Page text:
If the colorful prints and knits by Kenzo have ever reminded you of the art works of Henri Rousseau – he of the dense, lush jungle paintings and vivid nature scenery – that is because the brand and the artist share a connection. Kenzo Takada, who launched his eponymous label in 1970, fell in love with the works of Rousseau upon a visit to the Musée de l’Orangerie in Paris. Fully obsessed with the painter’s vision, Takada placed a replica of Roussea’s famous landscape “The Dream” in his first store in Paris, and the house’s tiger emblem was also borrowed from Rousseau’s “Tiger in a Tropical Storm”.
For Kenzo’s ‘La Collection Memento N°3’ – the third in a series of capsule creations – Creative Directors, Carol Lim and Humberto Leon, paid tribute to the works of Rousseau for a very special reason. Beyond designing clothes, Takada is an accomplished painter. After stepping down from his company in 1999, he has been working as an artist, and he recently recreated some of Rousseau’s most renowned works. In his homage, which was presented ahead of the show, Takada inserted himself into Rousseau’s familiar jungle world, and also changed the faces of the painting’s subjects.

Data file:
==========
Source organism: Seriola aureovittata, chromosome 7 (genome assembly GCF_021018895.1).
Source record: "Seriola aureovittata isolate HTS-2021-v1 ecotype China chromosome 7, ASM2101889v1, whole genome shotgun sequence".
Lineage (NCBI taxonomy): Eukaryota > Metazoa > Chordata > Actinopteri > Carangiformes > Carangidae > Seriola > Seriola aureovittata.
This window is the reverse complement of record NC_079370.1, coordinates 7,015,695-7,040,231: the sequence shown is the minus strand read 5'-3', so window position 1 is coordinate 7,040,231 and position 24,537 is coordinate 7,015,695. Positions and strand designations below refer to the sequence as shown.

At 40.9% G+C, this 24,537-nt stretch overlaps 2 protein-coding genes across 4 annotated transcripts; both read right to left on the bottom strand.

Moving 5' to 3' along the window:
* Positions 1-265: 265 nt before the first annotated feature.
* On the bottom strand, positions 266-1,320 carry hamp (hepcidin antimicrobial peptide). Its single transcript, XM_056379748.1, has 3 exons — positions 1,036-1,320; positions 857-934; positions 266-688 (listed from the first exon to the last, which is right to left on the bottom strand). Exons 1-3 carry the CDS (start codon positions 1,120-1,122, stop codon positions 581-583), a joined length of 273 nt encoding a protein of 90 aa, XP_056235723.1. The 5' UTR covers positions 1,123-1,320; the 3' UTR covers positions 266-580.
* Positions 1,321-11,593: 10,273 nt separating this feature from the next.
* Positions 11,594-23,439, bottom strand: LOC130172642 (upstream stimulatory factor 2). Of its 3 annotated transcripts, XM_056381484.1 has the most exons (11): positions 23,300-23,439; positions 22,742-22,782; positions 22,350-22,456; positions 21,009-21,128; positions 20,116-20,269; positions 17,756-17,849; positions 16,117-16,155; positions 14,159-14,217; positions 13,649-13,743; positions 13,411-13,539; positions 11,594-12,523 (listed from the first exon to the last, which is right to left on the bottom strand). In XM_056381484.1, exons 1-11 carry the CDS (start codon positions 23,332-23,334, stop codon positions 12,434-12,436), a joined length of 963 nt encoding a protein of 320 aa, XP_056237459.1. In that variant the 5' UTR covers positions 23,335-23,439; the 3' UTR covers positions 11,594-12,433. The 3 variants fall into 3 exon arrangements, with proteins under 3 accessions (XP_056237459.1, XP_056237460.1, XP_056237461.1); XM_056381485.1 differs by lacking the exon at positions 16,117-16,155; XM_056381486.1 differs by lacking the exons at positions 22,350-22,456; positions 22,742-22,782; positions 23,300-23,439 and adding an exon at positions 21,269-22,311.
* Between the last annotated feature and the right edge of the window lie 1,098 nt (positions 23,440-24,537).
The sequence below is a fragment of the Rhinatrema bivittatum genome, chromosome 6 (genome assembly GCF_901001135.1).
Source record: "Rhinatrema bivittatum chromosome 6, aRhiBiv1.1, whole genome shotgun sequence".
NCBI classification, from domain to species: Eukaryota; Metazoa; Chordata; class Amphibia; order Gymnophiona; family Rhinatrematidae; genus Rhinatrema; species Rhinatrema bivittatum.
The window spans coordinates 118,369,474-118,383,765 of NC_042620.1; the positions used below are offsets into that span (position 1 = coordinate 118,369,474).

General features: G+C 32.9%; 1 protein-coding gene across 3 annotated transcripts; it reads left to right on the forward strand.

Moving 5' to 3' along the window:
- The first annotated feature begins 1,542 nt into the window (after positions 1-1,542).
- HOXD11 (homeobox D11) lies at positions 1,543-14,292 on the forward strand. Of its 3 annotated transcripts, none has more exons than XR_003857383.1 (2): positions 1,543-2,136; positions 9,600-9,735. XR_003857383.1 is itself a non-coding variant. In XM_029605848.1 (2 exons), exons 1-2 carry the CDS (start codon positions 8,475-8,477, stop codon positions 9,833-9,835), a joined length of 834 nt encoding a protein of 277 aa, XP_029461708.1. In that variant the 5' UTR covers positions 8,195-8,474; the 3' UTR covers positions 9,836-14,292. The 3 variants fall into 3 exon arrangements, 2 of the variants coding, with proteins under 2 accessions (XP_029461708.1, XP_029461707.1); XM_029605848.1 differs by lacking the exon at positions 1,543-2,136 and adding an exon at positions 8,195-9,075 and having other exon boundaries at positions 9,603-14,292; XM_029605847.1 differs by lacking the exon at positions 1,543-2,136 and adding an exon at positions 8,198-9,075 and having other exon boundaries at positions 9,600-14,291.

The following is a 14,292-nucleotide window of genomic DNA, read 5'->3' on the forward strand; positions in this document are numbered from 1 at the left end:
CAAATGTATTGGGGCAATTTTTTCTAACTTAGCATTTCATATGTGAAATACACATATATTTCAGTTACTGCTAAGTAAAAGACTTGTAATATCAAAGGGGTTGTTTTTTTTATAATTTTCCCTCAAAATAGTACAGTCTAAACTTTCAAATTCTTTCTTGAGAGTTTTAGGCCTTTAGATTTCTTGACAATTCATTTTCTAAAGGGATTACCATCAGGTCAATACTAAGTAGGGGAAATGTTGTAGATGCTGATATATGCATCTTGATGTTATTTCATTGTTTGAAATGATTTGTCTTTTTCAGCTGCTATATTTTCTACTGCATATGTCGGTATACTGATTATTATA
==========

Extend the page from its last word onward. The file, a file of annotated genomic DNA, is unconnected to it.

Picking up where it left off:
The collection was fun, energetic, and eccentric, representing the core of Kenzo’s DNA.
On the runway, Rousseau’s works were rendered in sartorial form, crafted from enormous tapestries that feature hothouse scenery. These embroidered pieces were married to rugby-striped knits, chunky sweaters, and thick skirts with asymmetrical ruffle details. Some were turned into floor-sweeping blanket-ponchos, while others were upholstered onto thick coats and trimmed with Mongolian fur. Because of its clear reference points and juxtaposition of bold stripes, the collection was fun, energetic, and eccentric, representing the core of Kenzo’s DNA.